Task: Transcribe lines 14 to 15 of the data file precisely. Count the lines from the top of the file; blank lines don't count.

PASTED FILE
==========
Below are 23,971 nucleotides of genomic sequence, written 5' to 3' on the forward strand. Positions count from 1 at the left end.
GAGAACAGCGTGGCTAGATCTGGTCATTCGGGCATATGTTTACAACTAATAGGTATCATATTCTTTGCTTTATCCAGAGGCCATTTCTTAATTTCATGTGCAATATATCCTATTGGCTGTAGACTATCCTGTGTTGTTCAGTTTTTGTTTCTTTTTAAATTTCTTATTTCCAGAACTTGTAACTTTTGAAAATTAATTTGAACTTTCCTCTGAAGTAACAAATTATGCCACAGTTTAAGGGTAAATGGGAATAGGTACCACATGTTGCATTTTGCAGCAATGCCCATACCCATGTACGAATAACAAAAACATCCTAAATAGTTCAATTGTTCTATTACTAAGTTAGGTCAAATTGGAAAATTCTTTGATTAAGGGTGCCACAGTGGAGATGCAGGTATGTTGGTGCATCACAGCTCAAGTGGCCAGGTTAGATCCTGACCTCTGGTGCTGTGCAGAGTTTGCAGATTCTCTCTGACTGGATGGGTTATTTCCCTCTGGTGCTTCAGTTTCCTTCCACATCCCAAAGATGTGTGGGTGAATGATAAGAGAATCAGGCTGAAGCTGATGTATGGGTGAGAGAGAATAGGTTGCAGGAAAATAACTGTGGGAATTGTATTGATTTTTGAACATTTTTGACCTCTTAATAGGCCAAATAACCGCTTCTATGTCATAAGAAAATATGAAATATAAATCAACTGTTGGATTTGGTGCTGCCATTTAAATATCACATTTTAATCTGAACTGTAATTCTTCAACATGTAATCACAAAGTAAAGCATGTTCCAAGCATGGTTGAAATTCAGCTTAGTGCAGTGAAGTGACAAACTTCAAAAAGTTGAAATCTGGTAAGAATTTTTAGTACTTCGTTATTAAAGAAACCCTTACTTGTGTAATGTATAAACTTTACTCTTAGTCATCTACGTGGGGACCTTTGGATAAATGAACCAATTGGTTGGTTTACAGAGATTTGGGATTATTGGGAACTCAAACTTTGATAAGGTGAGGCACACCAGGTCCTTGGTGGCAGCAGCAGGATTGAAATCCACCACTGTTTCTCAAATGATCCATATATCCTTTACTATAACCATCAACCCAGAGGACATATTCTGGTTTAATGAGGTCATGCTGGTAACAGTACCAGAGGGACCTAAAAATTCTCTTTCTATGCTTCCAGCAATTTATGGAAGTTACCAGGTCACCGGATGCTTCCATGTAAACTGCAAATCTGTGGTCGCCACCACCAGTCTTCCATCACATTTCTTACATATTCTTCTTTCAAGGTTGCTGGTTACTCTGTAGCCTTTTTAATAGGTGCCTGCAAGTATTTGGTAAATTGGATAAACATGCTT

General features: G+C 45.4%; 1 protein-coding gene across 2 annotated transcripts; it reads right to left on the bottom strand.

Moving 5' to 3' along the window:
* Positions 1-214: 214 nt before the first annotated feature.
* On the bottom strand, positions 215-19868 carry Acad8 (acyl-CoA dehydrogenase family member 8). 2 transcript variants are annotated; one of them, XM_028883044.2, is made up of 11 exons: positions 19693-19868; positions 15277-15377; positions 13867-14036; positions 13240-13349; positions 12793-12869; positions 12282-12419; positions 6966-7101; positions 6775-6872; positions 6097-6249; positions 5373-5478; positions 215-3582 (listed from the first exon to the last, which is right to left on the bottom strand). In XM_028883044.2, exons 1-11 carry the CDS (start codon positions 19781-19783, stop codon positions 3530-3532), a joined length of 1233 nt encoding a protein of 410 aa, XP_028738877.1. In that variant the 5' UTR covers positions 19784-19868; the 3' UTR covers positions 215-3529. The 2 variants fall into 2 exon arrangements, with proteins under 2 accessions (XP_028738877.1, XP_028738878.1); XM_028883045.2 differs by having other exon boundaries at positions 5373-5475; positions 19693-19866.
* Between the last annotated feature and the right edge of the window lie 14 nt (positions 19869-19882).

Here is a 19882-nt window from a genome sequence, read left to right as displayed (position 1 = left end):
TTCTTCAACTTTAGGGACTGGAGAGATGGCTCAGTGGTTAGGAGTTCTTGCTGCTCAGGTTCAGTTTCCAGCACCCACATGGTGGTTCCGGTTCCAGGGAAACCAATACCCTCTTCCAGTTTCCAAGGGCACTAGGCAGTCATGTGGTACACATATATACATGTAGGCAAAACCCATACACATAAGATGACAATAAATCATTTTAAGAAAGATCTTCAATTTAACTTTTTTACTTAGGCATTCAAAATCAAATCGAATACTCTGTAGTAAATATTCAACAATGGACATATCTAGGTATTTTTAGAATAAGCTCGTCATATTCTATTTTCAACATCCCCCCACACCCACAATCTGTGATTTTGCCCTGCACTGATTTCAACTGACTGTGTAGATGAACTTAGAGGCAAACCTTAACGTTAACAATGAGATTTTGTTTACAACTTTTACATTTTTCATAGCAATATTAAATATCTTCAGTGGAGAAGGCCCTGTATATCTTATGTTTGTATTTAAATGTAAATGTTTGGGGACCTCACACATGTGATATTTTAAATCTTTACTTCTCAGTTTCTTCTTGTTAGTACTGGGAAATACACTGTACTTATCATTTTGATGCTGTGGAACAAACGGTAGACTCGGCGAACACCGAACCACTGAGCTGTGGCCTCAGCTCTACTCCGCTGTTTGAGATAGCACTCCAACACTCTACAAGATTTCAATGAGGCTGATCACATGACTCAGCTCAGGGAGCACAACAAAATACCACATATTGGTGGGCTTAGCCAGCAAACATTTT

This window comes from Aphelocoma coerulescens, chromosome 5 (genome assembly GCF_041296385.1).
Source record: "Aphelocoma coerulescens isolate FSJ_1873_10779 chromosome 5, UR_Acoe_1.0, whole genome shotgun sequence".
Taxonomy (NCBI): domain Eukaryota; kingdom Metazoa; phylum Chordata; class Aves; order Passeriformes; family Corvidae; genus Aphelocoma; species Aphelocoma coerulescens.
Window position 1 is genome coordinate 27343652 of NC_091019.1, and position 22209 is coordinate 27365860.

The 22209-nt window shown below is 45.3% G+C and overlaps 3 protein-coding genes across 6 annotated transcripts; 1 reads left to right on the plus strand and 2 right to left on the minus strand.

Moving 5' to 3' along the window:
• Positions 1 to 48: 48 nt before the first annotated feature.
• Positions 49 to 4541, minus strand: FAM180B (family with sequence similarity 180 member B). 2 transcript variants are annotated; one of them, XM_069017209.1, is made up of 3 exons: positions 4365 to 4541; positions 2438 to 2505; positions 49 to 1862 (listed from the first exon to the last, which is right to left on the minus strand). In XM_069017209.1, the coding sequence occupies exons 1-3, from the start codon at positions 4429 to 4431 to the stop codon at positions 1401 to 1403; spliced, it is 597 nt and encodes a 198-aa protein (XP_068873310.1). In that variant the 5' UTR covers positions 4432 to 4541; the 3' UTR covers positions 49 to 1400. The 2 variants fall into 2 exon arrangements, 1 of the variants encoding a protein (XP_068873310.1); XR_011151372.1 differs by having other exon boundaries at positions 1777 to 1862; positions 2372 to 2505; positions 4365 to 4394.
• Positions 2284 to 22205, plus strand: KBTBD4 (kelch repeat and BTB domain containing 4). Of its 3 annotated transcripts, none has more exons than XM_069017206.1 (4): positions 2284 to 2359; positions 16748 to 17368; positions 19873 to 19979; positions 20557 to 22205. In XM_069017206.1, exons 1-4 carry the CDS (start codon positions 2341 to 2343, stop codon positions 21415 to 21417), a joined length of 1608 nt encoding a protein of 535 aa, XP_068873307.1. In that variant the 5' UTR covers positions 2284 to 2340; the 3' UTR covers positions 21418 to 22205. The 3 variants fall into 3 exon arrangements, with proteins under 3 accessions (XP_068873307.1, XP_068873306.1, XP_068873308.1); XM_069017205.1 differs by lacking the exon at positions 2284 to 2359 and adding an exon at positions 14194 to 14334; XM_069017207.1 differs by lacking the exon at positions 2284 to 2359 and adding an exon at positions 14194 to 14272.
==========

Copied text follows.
The 22209-nt window shown below is 45.3% G+C and overlaps 3 protein-coding genes across 6 annotated transcripts; 1 reads left to right on the plus strand and 2 right to left on the minus strand.

Moving 5' to 3' along the window: